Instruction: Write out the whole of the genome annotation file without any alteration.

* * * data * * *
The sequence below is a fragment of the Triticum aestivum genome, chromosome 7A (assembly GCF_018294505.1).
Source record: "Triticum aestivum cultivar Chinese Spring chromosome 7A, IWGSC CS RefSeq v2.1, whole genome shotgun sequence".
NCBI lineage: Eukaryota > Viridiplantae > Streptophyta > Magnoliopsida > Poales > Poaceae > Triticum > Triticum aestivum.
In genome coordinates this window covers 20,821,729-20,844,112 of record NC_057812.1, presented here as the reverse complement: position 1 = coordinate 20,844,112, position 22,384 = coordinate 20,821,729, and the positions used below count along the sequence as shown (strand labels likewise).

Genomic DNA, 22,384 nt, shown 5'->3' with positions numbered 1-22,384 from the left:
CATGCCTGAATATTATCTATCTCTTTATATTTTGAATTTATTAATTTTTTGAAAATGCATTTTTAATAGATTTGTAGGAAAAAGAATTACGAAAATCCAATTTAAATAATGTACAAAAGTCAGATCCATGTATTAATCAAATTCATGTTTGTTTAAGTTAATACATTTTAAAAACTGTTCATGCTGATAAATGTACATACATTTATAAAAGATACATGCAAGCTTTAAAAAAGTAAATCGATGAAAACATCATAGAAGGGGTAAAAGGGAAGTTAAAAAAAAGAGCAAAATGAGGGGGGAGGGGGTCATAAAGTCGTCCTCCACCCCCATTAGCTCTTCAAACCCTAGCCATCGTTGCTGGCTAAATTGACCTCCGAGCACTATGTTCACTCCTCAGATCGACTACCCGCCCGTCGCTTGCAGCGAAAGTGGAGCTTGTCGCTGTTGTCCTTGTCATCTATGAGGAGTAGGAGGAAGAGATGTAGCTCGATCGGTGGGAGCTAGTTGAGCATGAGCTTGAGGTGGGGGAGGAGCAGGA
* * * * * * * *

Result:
The sequence below is a fragment of the Triticum aestivum genome, chromosome 7A (assembly GCF_018294505.1).
Source record: "Triticum aestivum cultivar Chinese Spring chromosome 7A, IWGSC CS RefSeq v2.1, whole genome shotgun sequence".
NCBI lineage: Eukaryota > Viridiplantae > Streptophyta > Magnoliopsida > Poales > Poaceae > Triticum > Triticum aestivum.
In genome coordinates this window covers 20,821,729-20,844,112 of record NC_057812.1, presented here as the reverse complement: position 1 = coordinate 20,844,112, position 22,384 = coordinate 20,821,729, and the positions used below count along the sequence as shown (strand labels likewise).

Genomic DNA, 22,384 nt, shown 5'->3' with positions numbered 1-22,384 from the left:
CATGCCTGAATATTATCTATCTCTTTATATTTTGAATTTATTAATTTTTTGAAAATGCATTTTTAATAGATTTGTAGGAAAAAGAATTACGAAAATCCAATTTAAATAATGTACAAAAGTCAGATCCATGTATTAATCAAATTCATGTTTGTTTAAGTTAATACATTTTAAAAACTGTTCATGCTGATAAATGTACATACATTTATAAAAGATACATGCAAGCTTTAAAAAAGTAAATCGATGAAAACATCATAGAAGGGGTAAAAGGGAAGTTAAAAAAAAGAGCAAAATGAGGGGGGAGGGGGTCATAAAGTCGTCCTCCACCCCCATTAGCTCTTCAAACCCTAGCCATCGTTGCTGGCTAAATTGACCTCCGAGCACTATGTTCACTCCTCAGATCGACTACCCGCCCGTCGCTTGCAGCGAAAGTGGAGCTTGTCGCTGTTGTCCTTGTCATCTATGAGGAGTAGGAGGAAGAGATGTAGCTCGATCGGTGGGAGCTAGTTGAGCATGAGCTTGAGGTGGGGGAGGAGCAGGA